according to Strong’s concordance, the word thanksgiving in Psalm 100:4 means an extension of the hand (8426), referring to extending hands in worship. our thanksgiving should become a part of who we are, beyond what we would consider normal. Merriam-Webster defines thanksgiving as a public acknowledgment or celebration of divine goodness, the act of giving thanks, or a prayer expressing gratitude. in writing to Timothy, Paul says, “For every creature of God is good, and nothing to be refused, if it be received with thanksgiving” (1 Timothy 4:4). the KJV Dictionary (av1611.com) explains this instance of thanksgiving as “A public celebration of divine goodness, especially to acknowledge the goodness of God, either in any remarkable deliverance from calamities or danger, or in the ordinary dispensation of his bounties.”

in the Bible, several Greek and Hebrew words are translated “thanks” and “thanksgiving,” but here are the big two. in Hebrew, worship is Judah and comes from ydh (yad). yad is used mainly in the Old Testament and appears in various forms 102 times in the Old Testament, and this word is used 72 times. in 1 Chronicles 16:34, the writer pens, “O give thanks unto the Lord; for he is good; for his mercy endureth for ever.” this statement acknowledges what is right about God and thanks Him for it.
the Greek word used in the New Testament is eucharisteo, and it is used 71 times in the New Testament. it means to show oneself grateful, be thankful, and give thanks. some also associate a derivative of this word with the sacrament and Jesus giving thanks before breaking bread and sharing the cup that would represent His body and blood given for the New Covenant (Kranz, Jeffrey, What “thanksgiving” means in the Bible, https://overviewbible.com/thanksgiving-definition-bible/, Nov 18, 2016).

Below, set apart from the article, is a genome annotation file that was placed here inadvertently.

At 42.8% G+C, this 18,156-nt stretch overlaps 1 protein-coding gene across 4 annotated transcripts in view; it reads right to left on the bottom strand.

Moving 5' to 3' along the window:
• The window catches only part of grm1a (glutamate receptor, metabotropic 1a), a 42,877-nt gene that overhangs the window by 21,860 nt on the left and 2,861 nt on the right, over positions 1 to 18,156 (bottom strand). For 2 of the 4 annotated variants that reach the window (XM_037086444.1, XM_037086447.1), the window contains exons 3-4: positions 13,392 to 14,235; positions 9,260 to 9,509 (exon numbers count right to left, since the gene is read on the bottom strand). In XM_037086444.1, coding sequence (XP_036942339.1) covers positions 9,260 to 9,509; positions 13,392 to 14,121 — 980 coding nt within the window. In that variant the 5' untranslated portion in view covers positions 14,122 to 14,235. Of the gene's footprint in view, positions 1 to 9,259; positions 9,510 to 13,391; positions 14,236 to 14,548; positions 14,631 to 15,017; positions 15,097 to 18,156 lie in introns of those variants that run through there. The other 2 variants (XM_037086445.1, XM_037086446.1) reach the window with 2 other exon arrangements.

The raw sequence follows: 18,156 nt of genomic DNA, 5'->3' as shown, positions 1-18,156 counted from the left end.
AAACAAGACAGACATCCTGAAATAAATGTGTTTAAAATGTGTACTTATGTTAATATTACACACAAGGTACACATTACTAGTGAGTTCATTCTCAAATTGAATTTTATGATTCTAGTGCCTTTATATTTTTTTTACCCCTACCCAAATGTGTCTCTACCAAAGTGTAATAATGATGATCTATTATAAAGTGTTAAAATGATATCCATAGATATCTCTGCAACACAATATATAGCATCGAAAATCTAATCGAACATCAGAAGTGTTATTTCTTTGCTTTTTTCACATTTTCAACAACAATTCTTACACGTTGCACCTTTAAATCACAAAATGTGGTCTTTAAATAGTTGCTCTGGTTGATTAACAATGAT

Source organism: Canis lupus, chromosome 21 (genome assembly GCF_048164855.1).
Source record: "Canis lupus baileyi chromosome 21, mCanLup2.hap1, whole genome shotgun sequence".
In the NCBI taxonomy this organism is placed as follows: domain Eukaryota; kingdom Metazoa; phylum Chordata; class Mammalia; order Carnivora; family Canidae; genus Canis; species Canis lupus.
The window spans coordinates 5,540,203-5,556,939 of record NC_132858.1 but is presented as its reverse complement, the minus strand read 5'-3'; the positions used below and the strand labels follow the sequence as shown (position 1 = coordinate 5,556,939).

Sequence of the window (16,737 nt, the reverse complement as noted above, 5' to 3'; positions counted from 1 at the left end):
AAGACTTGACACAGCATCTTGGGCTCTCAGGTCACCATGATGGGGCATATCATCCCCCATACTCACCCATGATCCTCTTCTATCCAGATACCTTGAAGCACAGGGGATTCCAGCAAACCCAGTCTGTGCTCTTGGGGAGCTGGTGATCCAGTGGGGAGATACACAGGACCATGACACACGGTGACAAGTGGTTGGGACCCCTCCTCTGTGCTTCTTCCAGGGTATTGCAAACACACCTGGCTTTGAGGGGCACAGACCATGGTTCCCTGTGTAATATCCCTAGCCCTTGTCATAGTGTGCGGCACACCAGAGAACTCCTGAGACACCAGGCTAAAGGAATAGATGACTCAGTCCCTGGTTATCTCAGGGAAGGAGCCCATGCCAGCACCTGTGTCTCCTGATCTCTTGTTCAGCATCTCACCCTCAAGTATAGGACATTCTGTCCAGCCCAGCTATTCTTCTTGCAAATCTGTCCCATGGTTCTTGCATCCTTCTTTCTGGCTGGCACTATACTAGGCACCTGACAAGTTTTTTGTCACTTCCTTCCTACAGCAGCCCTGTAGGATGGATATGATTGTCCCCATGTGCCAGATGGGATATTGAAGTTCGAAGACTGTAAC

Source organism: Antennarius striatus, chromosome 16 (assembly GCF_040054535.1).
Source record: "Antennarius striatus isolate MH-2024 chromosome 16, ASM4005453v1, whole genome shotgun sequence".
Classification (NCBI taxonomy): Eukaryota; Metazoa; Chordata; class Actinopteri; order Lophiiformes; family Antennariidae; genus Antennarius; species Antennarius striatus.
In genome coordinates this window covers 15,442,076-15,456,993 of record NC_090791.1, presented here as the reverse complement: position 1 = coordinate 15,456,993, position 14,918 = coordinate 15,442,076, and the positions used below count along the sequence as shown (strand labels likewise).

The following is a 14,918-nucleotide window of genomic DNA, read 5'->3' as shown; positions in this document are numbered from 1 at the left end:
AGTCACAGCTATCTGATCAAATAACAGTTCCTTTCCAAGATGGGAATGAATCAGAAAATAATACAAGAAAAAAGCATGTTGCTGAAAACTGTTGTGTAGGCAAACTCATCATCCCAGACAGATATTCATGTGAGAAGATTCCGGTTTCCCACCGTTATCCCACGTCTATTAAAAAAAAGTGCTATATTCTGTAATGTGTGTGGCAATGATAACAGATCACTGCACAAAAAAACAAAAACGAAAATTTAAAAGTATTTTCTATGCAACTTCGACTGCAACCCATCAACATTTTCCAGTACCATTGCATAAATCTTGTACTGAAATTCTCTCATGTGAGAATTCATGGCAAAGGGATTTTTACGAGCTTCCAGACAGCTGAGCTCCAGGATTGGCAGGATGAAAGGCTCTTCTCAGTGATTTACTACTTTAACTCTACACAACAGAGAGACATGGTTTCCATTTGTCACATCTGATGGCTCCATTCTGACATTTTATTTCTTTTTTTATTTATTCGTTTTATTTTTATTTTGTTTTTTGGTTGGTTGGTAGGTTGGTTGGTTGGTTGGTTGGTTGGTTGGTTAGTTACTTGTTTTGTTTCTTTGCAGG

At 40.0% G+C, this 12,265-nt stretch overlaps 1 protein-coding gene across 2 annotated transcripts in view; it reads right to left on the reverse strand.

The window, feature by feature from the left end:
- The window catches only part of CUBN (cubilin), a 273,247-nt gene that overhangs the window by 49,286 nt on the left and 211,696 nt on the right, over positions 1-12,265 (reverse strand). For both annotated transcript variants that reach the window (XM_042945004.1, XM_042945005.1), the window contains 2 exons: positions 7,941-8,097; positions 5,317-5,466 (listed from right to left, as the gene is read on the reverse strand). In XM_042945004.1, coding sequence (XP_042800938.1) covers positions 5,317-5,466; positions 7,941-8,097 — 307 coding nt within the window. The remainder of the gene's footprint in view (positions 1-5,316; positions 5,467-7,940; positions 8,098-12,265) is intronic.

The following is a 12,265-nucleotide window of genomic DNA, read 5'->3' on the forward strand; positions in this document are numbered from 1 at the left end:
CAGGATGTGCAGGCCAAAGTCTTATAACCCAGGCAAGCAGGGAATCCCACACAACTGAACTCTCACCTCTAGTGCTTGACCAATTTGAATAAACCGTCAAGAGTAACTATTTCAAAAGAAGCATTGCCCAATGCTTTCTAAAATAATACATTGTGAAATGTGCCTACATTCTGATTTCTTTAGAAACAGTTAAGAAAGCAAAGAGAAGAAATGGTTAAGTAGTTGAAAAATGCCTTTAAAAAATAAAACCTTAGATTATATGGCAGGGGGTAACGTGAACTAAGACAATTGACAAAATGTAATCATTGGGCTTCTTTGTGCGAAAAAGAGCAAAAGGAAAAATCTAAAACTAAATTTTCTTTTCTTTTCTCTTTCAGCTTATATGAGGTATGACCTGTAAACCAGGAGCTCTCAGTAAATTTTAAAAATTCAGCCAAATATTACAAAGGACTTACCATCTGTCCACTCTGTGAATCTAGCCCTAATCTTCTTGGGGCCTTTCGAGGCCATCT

Faithlife.com suggests, “Thanks means nothing until we give back to God the gratitude due to Him and to others, He has brought into our lives. Offer thanks by singing to and about Him, praying to Him, giving all you have to Him, including your talents, abilities, possessions, finances, and opportunities. Be sure to share testimony about His great work of salvation and restoration of your life in Christ Jesus” (Terry Laughlin, Biblical Expressions of Thanksgiving, https://sermons.faithlife.com/sermons/125591-biblical-expressions-of-thanksgiving).

some references from the scriptures are as follows:
· 1 Chronicles 16:8 Give thanks unto the Lord, call upon his name, make known his deeds among the people.
· Psalm 50:14 Give thanks unto the Lord, call upon his name, make known his deeds among the people.
· Psalm 92:1 It is a good thing to give thanks unto the Lord, and to sing praises unto thy name, O Most High:
· Ephesians 5:20 Giving thanks always for all things unto God and the Father in the name of our Lord Jesus Christ;
· Philippians 4:6 Be careful for nothing; but in every thing by prayer and supplication with thanksgiving let your requests be made known unto God.
· Colossians 3:17 And whatsoever ye do in word or deed, do all in the name of the Lord Jesus, giving thanks to God and the Father by him.

in today’s society, it is so easy to see the negative, and complaining comes easier than complimenting. it is so important to practice gratitude and thanksgiving. i believe it is a virtue that we can improve within ourselves daily. 1 Thessalonians 5:18 reads, “In every thing give thanks: for this is the will of God in Christ Jesus concerning you.” if we allow our expression of gratitude to wane, it becomes harder to be generous. we look to take credit for the blessings in our life. our motives turn selfish, and we become isolated with our thoughts of mundane glory. thanksgiving gives the glory back to God, where it belongs!

to be continued.